Umm... Pardon Me,
Your Gerund Is
A modifier must never dangle unless you want your sentence to mangle. This rule of botched syntax should remind you always to be on the lookout for dangling modifiers—participles, infinitive phrases, clauses, and prepositional phrases that grammatically modify the noun or noun phrase next to them but logically refer to a noun or noun phrase that has been displaced to another part of the sentence or is absent altogether. These constructions are common in speech, where they often go without comment, and they can be found occasionally in writing. But they are distracting to the reader, and they can sometimes lead to unintended absurdities. Consider this example, penned by a well-respected writer and published by the New York Times:
After wading through a long, quasi-academic examination of the statistical links between intelligence, character, race and poverty, the reader’s reward is a hoary lecture on the evils of the welfare state.
This sentence begins with a prepositional phrase that has a gerund for its object. As a verb form, the gerund cries out for a subject, and we must supply it mentally. The sense requires reader, but the subject of the main clause is reward. We want the reader, not the reward, to do the wading. We can easily solve this conflict by keeping the modifying phrase as it stands and giving the main clause the proper subject:
After wading through a long, quasi-academic examination of the statistical links between intelligence, character, race and poverty, the reader is rewarded with a hoary lecture on the evils of the welfare state.
Here is another example, also taken from a famous writer in the New York Times. Describing the perils of being a newspaper columnist, the writer imagines interviewing his spouse as the first in a series of increasingly desperate measures to come up with material:
Once hooked on interviewing his wife, degradation proceeds swiftly.
Again we are asked to connect the modifying portion of the sentence with the grammatical subject of the main clause. But we can’t. We want a person—in this case the husband—to be hooked, not an abstraction like degradation. Here the solution is to turn the phrase into a full clause with the subject specified:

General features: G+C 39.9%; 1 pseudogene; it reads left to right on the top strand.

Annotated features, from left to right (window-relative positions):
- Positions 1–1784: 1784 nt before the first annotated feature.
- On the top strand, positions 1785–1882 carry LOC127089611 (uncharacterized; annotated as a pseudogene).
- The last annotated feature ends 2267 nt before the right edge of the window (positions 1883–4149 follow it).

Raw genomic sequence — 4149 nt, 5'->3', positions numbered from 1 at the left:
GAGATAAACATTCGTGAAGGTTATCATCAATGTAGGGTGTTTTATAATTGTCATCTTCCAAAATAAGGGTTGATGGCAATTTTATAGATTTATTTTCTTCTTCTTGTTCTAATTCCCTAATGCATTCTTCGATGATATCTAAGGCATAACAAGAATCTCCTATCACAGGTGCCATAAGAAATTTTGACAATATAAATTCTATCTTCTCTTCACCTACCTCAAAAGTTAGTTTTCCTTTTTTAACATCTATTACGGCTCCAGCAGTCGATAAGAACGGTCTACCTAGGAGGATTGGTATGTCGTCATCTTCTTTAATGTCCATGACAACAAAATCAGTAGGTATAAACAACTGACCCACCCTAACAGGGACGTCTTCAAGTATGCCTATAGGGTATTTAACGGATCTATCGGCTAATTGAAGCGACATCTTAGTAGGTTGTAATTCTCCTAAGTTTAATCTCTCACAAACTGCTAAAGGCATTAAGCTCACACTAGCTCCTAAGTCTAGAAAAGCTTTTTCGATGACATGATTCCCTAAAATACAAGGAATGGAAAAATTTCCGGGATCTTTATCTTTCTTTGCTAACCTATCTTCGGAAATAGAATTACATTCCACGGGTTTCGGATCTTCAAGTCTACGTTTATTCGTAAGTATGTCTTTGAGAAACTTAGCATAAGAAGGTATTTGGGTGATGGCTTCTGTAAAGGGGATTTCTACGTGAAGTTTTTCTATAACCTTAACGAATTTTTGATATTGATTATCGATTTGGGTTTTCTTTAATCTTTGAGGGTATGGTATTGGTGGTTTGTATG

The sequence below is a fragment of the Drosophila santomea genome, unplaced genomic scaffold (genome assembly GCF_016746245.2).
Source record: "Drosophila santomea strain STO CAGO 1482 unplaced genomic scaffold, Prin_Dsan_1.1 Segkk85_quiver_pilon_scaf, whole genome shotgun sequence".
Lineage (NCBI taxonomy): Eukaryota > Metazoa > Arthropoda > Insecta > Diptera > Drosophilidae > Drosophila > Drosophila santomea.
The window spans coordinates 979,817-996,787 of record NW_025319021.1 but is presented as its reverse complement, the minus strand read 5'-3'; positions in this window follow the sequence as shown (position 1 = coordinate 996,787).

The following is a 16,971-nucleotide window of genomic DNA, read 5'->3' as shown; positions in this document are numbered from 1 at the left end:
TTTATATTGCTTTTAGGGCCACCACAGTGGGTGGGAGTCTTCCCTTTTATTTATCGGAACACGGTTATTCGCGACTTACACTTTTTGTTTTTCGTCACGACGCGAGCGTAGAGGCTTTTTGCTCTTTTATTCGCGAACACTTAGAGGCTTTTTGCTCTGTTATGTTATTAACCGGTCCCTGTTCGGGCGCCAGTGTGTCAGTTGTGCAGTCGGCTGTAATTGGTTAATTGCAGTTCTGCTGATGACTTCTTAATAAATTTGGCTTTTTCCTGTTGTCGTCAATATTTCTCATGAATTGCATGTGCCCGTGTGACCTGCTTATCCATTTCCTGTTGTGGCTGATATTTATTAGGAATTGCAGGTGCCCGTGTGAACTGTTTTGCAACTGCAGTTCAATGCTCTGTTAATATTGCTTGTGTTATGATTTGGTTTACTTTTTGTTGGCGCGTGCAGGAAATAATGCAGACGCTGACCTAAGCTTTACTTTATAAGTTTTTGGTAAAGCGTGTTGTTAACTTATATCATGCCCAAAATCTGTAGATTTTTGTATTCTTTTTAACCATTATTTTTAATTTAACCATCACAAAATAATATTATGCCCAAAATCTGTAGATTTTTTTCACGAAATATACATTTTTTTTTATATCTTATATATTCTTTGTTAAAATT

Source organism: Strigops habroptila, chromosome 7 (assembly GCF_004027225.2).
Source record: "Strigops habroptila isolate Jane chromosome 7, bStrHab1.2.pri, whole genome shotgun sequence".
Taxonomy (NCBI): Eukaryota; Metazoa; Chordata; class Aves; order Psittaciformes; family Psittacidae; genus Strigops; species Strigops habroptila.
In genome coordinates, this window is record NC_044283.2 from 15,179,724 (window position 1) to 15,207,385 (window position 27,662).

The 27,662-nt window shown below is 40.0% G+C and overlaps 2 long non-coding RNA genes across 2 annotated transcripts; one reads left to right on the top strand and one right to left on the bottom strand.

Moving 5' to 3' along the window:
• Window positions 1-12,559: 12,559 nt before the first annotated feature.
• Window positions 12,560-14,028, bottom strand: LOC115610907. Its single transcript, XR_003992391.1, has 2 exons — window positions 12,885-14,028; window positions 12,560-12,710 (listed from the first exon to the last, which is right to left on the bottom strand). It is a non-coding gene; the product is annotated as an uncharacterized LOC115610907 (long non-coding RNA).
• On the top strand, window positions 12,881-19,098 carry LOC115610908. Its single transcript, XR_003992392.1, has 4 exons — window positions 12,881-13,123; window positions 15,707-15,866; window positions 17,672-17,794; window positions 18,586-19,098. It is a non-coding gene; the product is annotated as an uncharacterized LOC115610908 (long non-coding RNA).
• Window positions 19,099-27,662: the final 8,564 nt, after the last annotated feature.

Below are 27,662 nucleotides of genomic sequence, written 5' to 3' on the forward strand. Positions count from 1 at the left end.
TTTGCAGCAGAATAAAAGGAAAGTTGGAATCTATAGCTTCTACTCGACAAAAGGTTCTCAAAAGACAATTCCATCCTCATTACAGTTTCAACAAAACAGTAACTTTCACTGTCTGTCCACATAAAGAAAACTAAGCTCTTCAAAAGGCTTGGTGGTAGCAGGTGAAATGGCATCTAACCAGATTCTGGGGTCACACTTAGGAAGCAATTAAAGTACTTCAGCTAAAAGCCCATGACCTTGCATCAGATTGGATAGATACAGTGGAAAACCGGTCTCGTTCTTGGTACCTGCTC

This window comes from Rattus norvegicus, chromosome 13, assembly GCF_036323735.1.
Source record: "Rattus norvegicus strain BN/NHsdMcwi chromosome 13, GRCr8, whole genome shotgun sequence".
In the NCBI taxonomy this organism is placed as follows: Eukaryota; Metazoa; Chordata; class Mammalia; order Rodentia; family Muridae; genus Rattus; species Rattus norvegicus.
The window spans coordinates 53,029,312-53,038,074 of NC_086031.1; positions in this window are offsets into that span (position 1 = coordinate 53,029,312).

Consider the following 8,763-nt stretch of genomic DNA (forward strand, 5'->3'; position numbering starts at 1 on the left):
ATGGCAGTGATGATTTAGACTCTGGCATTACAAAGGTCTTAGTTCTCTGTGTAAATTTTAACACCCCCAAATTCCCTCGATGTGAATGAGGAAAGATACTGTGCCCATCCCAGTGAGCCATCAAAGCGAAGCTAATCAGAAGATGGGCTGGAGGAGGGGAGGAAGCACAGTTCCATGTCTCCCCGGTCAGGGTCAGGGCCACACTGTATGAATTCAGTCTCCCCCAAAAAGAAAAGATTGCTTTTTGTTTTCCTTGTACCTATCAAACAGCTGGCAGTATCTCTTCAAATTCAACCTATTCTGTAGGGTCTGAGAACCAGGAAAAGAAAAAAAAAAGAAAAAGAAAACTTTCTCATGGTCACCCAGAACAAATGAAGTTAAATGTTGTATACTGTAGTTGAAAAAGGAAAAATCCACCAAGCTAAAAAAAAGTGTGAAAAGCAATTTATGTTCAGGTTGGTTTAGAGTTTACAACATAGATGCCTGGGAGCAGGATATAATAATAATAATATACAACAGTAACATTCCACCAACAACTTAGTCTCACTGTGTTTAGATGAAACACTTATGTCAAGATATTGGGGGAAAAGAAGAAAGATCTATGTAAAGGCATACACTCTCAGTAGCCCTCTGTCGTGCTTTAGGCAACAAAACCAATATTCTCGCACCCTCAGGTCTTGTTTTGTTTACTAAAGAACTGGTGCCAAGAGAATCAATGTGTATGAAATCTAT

Once the newspaper columnist is hooked on interviewing his wife, degradation proceeds swiftly.
Now we can witness the degradation with peace of mind.
A third example, also from the New York Times, puts the modifying element at the end of the sentence:
Mr. Clinton acknowledged the role played by the men who subdued the gunman when he spoke at a dinner on Saturday night.In this case, the modifier is a full clause that can’t be made fuller. (The clause would be elliptical if it read when speaking at a dinner on Saturday night.) It is clearly Mr. Clinton who spoke, not the gunman (who missed dinner, as he was in jail at the time). The grammatical ambiguity caused by the misplaced modifier makes the sentence sound absurd. Here the answer is to reposition the clause so that it is closer to the noun it modifies:
When he spoke at a dinner on Saturday night, Mr. Clinton acknowledged the role played by the men who subdued the gunman.
Modifiers often dangle because the agent of the action is not the subject of the verb in the main clause. The chief culprit here is the passive voice, which banishes the agent of the action from being the subject. Consider these examples, one using an infinitive phrase and another using a prepositional phrase with a gerund:
To improve company morale, three things were recommended by the consultant.
In reviewing the company’s policy, three areas of improvement were identified by the committee.
These sentences can easily be fixed by making the consultant and the committee the subjects:
To improve company morale, the consultant recommended …
In reviewing the company’s policy, the board identified …